If you haven’t done so yet, join the mailing list so you can download the menu pages and take a look at them. You’ll see that the calorie counts for each meal don’t total exactly 400. That gives a bit of leeway for miscalculating or mismeasuring or a slight difference in the size and variety of, say, apples you’re eating. It’s not an exact science, but I’ve tried to get as close as possible. As close as a lazy lass can get, that is.
I note the brands I use as often as I think it matters. Compare your brands to mine and feel free to add or subtract as necessary from each meal. I use easy-to-find grocery items.
Sometimes I discover new items so I start using them instead. Take frozen waffles for instance. I was eating Van’s which I like perfectly fine and you’ll see in the menus. But then I found GoLean frozen waffles which have fewer calories and also taste great. Same with almond milk. I ditched soy milk when I found almond milk, but you’ll see menus with soy milk.
If something is in ‘Small Caps’ on the menus, that means there is a corresponding recipe for it in the Lazy Low Cal Lifestyle Cookbook. Not all of the cookbook recipes are represented in the menus, mainly because I figured you’d get the 400-calorie idea pretty quickly. The cookbook is easy to mix-and-match to come up with 400-calorie meals because the calorie counts for each recipe are listed in the Table of Contents.
I will periodically publish new menus, new recipes and new cookbooks and if you’re a subscriber to this blog, you’ll hear about them first. (You’ll also hear about any discounts or specials I run on the cookbook(s) and any contests you can enter.)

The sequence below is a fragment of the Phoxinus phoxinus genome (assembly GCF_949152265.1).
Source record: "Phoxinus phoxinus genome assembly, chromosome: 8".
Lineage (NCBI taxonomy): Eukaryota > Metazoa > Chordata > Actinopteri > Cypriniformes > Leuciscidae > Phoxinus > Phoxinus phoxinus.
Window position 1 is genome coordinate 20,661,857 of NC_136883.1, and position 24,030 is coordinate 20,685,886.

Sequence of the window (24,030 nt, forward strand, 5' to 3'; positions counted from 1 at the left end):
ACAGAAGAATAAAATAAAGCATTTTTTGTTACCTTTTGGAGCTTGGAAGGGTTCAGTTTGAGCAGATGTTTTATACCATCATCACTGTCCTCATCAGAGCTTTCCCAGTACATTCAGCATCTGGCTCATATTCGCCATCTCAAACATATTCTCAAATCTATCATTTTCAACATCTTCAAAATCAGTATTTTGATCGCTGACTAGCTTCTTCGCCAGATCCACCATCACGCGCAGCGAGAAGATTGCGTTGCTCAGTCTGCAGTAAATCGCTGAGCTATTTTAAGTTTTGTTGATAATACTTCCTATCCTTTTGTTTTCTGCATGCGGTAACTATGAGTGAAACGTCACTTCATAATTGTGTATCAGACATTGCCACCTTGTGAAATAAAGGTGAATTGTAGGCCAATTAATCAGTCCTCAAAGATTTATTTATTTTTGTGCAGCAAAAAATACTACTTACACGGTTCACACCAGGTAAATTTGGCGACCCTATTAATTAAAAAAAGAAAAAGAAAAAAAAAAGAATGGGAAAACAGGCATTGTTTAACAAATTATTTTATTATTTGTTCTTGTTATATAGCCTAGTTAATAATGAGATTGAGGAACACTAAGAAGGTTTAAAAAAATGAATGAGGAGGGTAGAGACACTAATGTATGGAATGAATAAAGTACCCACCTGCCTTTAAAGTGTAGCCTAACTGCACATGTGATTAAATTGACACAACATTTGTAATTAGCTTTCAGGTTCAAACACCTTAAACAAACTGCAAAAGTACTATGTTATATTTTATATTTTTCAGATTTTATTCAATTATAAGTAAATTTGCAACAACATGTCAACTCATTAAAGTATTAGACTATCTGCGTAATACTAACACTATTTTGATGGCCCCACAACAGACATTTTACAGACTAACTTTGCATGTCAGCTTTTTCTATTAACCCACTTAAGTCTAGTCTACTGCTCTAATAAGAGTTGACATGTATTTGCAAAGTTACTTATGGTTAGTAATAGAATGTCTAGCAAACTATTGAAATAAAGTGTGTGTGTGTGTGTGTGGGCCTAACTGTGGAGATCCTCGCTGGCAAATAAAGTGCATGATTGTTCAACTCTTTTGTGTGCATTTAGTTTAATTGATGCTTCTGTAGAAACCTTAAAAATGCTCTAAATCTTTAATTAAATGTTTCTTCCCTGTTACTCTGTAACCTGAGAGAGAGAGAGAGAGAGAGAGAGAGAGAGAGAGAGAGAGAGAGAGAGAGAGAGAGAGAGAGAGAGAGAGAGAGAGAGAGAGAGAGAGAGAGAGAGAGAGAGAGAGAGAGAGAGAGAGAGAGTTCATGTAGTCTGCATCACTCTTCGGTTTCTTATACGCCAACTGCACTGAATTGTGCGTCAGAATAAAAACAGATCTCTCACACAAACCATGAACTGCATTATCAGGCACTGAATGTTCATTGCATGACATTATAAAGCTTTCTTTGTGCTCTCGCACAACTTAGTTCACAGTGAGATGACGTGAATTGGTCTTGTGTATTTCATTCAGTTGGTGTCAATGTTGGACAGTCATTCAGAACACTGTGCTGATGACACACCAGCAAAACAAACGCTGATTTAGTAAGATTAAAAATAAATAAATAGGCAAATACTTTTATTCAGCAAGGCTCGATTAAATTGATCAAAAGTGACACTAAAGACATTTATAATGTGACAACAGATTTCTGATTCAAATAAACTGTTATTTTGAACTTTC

I’ve categorized the menus in a way that makes sense to me. For instance, if I made a particular recipe for dinner — and no other category fits — then I’ve probably quite cleverly labeled it “Dinner.” Feel free to eat it any time of the day, but it gives you an idea that there might be cooking involved. In the same way you may certainly eat a “Sandwich” or “Eggs” or “Cereal” for dinner.
Unless it says differently, each menu item referring to a recipe is one serving.
Again, let me say making substitutions to the menus is perfectly fine. That’s why I created the Alphabetical List of Foods and Their Calories for you to download. If you like walnuts better than almonds, go ahead and switch them. But pay attention … one ounce of walnuts (about 7 whole ones) has 183 calories vs 162 in one ounce of almonds (about 20 whole ones). It’s only a difference of 21 calories, but they add up, so adjust the rest of the menu if you need to.
Same with berries or other fruit. I keep a ton of fruit in my freezer so I always have a variety. If you don’t, though, just substitute what you have on hand or what you like, again being mindful of the calories in your substitutions.
If you like the yogurt sundae ideas, make a Lazy Assembly Line. Measure all the dry ingredients into appropriately sized containers then all you have to do is grab one, your yogurt and your fruit. Couldn’t be lazier. Of course, you don’t need to cut up your banana, say, and mix it in. You can eat it just like God intended. You know, sitting on a beach in Hawaii.